Tuesday, May 29, 2007

1950s Apartheid Durban, Chelsea Drive Boykie

< 1945 Frank & Valmai Esslemont's Durban wedding. Mom's sister Dorothy on dad's right. Mom's bridesmaid Netta Manning & mom's parents on mom's left

I lived through 43 apartheid years. "Hello boykie," said mom on my 8 September 1951 birthday, 3 years after DF Malan's Nationalists entrenched apartheid, after beating Jan Smu
ts. Weighing 8 pounds 9 ounces, I was the biggest of mom's "darling boykies," including brother Paul, 5 years older than me. I was born in Durban's Innes Road Nursing Home, near Lion Match Factory on Umgeni Road, near Kings Park Rugby Stadium, near Country Club golf course and Sunkist Beach on the Indian Ocean. Mom (42) sang a lullaby, "Go to sleep my little picaninny, Brother Fox will catch you if you don't..." Brother Fox, mom's dad (90) was a Wesleyan minister, from Birmingham, England. Mom was born in Bethlehem, Orange Free State, to Brother Fox and granny Rosa Hendrikz, from Somerset East in Eastern Cape. Granny Rosa (65) was going deaf.

Dad (50) had Scottish ancestors, but dad was born in Wrexham, Wales, grew up in Birmingham, dropped out of varsity, worked at Cadburys, inherited his father's stam
p collection, engineered on a tea estate near Calcutta, joined Bengal Mounted Rifles, engineered on Witwatersrand mines at Springs and Germiston, married, fathered a son and daughter, divorced, after the wife and kids ran away to Australia, guarded big guns on Durban Bluff during WW2, punched a fellow officer for calling dad, "Bloody Pommy!" Dad was demoted to sergeant, then married mom at war's end.
< 1923 Frank Esslemont's family, Sparkhill, Birmingham, England. Parents: Alexander, Jeannie. Siblings: Jean, Frank, Marian, Alexander

During WW1, mom's parents voyaged to England where mom attended a Birmingham kindergarten, as they weren't allowed to return to SA during the war. Mom grew up in Natal and Cape dorps; governessed her brother Lesley's two sons on their Clarens farm; was a journalist at The Friend newspaper office, Bloemfontein; was a radiologist at Wentworth Hospital, Durban; read her BA at Natal University, Pietermaritzburg; taught at Melmoth in Zululand for one year; taught on Durban Bluff for ten years; then read her MA at Natal University, Durban. Whenever mom drove us to 'Maritzburg, she sang her varsity song:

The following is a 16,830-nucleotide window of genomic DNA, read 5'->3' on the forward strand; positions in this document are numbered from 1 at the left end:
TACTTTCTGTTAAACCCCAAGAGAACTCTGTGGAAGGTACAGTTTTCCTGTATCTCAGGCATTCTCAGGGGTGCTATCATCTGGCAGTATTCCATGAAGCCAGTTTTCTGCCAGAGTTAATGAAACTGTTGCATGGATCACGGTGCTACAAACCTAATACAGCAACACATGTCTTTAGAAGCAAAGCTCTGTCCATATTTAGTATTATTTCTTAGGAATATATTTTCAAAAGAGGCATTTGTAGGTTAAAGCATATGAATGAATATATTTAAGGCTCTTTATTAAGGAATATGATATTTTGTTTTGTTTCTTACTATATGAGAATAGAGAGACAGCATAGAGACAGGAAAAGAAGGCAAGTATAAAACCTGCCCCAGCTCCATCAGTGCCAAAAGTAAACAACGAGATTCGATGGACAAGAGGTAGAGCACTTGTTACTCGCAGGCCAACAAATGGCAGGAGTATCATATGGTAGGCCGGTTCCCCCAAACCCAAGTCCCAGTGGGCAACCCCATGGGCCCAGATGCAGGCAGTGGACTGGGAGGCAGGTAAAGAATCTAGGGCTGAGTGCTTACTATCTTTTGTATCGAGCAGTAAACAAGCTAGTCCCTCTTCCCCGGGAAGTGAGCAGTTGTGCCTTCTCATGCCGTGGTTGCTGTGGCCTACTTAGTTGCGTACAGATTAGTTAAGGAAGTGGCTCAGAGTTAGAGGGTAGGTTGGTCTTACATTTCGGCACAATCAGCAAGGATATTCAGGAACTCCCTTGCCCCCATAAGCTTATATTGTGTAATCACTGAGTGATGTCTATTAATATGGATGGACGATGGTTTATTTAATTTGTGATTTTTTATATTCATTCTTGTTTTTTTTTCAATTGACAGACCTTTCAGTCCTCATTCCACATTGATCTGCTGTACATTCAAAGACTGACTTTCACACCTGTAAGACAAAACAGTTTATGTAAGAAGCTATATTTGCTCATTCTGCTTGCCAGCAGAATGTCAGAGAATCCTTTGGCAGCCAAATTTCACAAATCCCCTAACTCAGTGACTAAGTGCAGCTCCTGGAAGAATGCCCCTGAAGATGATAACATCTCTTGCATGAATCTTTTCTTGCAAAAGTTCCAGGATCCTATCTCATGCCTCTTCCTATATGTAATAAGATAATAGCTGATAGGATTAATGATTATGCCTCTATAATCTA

1914 Mark's mom Valmai Wilhelmina Cosnett with her mom Rosa Hermina Hendrikz m. Cosnett, Birmingham, England, WW1

"O 'Maritzburg, happy land, happy land,
I'm going back to 'Maritzburg if I can.
O Hallelujah, O Hallelujah,
Daar's plek op die donkie-wa. [There's space on the donkey wagon].
Daar's plek, daar's plek, daar's plek, daar's plek, daar' plek op die donkie wa. [x2]
O Hallelujah, O Hallelujah,
Daar's plek op die donkie-wa!
Boomalakka! Boomalakka! Boomalakkawa! Oooompa! Oooompa! Oooompapa!
Eh! Kwa! Dammit." (Natal University Archives)

Boy! I was taken for a long donkey wagon ride, as Pietermaritzburg was capital of Natal, and Natal Education Department (NED) head office bossed all Natal, apartheid white schools from 'Maritzburg. Decades after mom left Melmoth, one of mom's ol' Melmoth flames became NED director. I reckoned mom's varsity song mocked apartheid white schooling and varsity white education.

I grew up at 22 Chelsea Drive, Durban North, loved by Valmai, my half-English, half-Afrikaner mother and Rosie (60+) our Indian servant. Mom's ancestors were Englis